I can’t help but address engagement in reading as we focus on freedom to read. My own observation is that it is almost overwhelmingly the case that the best, most interesting and engaging books are the ones that are most frequently challenged. Just take a look at the ALA’s list of top 100 banned/challenged books for 2000-2009 as a case in point. Not defending the inclusion of these books in library collections means limiting readers’ choices and reducing overall appeal.
The best books are the most authentic in theme, characters and language, and it’s that authenticity that makes them appealing and worth reading. School libraries play a very significant role in engaging students in reading, and a big part is the diversity of its collection. The entry point to reading in the library is interest, not level. The importance of reading engagement in developing a lifelong habit of reading cannot be overestimated. It is time for this to be recognized as a core element of literacy instruction in schools.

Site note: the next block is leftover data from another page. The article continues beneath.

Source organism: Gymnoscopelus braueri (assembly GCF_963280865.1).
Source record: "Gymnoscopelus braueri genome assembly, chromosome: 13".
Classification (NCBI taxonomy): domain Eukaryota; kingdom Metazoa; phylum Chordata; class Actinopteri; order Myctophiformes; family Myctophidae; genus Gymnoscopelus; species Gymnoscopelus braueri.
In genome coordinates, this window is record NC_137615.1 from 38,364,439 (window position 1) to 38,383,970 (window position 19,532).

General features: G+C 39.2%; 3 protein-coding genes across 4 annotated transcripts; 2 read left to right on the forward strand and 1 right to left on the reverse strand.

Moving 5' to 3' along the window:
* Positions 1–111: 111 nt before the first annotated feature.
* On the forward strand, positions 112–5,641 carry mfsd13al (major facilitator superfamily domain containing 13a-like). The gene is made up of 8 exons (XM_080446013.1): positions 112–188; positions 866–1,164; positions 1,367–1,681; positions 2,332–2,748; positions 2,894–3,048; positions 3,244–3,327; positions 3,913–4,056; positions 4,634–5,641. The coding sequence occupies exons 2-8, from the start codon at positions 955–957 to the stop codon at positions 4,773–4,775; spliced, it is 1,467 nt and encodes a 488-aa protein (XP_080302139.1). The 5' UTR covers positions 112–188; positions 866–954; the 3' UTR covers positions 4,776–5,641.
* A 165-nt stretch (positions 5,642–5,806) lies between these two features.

In 2011 People for Education released a report, Reading for Joy, finding that the number of students in Grades Three and Six standardized testing in Ontario who reported that they enjoyed reading was on the decline. Suggesting strategies for mitigating this decline, the report cited Ontario research finding that students in schools with teacher-librarians were more likely to report that they liked to read.
The experts speak at the release of P4E’s Reading for Joy:
What does this have to do with intellectual freedom? If we want children to read for fun – to not associate reading only with homework – then we need the best quality collections – collections that include those most frequently challenged books. We also need a school culture that values reading engagement as a pillar of literacy development, and understands that a big part of the school library program’s value proposition is in developing avid lifelong readers. And lifelong readers must enjoy the freedom to read!
Championing the Freedom to Read in Schools
Teacher-librarians are champions of the freedom to read, but they are also on the front line when it comes to defending that right on behalf of the students they serve, and the kind of education that they believe they should have. It’s time for all education administrators to seek to understand and support programs and procedures that foster a true culture of inquiry, curiosity, and intellectual engagement in schools.
Find out more about Freedom to Read Week, and how you can participate.